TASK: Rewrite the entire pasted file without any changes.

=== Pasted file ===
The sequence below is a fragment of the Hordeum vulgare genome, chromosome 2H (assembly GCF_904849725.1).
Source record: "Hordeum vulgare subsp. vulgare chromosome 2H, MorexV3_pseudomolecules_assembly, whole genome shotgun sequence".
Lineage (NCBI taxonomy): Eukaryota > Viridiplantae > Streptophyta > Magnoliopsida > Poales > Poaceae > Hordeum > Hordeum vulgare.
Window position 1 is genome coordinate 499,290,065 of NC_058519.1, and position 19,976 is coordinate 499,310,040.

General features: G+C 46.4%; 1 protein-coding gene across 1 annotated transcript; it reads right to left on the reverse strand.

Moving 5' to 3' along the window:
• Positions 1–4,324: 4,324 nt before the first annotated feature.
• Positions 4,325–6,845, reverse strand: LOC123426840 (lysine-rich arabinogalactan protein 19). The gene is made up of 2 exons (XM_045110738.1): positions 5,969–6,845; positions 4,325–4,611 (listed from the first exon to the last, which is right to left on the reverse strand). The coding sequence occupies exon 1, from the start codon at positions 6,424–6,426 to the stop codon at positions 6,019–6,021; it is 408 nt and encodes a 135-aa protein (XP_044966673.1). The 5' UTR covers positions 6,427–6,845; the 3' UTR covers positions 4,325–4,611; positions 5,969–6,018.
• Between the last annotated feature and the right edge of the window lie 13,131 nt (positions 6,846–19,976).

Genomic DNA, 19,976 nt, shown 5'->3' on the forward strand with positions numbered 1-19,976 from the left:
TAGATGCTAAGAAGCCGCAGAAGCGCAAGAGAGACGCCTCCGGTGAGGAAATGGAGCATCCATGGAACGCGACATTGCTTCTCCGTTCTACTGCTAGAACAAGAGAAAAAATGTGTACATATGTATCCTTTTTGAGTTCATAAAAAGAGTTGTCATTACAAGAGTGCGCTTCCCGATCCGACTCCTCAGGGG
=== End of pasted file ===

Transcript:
The sequence below is a fragment of the Hordeum vulgare genome, chromosome 2H (assembly GCF_904849725.1).
Source record: "Hordeum vulgare subsp. vulgare chromosome 2H, MorexV3_pseudomolecules_assembly, whole genome shotgun sequence".
Lineage (NCBI taxonomy): Eukaryota > Viridiplantae > Streptophyta > Magnoliopsida > Poales > Poaceae > Hordeum > Hordeum vulgare.
Window position 1 is genome coordinate 499,290,065 of NC_058519.1, and position 19,976 is coordinate 499,310,040.

General features: G+C 46.4%; 1 protein-coding gene across 1 annotated transcript; it reads right to left on the reverse strand.

Moving 5' to 3' along the window:
• Positions 1–4,324: 4,324 nt before the first annotated feature.
• Positions 4,325–6,845, reverse strand: LOC123426840 (lysine-rich arabinogalactan protein 19). The gene is made up of 2 exons (XM_045110738.1): positions 5,969–6,845; positions 4,325–4,611 (listed from the first exon to the last, which is right to left on the reverse strand). The coding sequence occupies exon 1, from the start codon at positions 6,424–6,426 to the stop codon at positions 6,019–6,021; it is 408 nt and encodes a 135-aa protein (XP_044966673.1). The 5' UTR covers positions 6,427–6,845; the 3' UTR covers positions 4,325–4,611; positions 5,969–6,018.
• Between the last annotated feature and the right edge of the window lie 13,131 nt (positions 6,846–19,976).

Genomic DNA, 19,976 nt, shown 5'->3' on the forward strand with positions numbered 1-19,976 from the left:
TAGATGCTAAGAAGCCGCAGAAGCGCAAGAGAGACGCCTCCGGTGAGGAAATGGAGCATCCATGGAACGCGACATTGCTTCTCCGTTCTACTGCTAGAACAAGAGAAAAAATGTGTACATATGTATCCTTTTTGAGTTCATAAAAAGAGTTGTCATTACAAGAGTGCGCTTCCCGATCCGACTCCTCAGGGG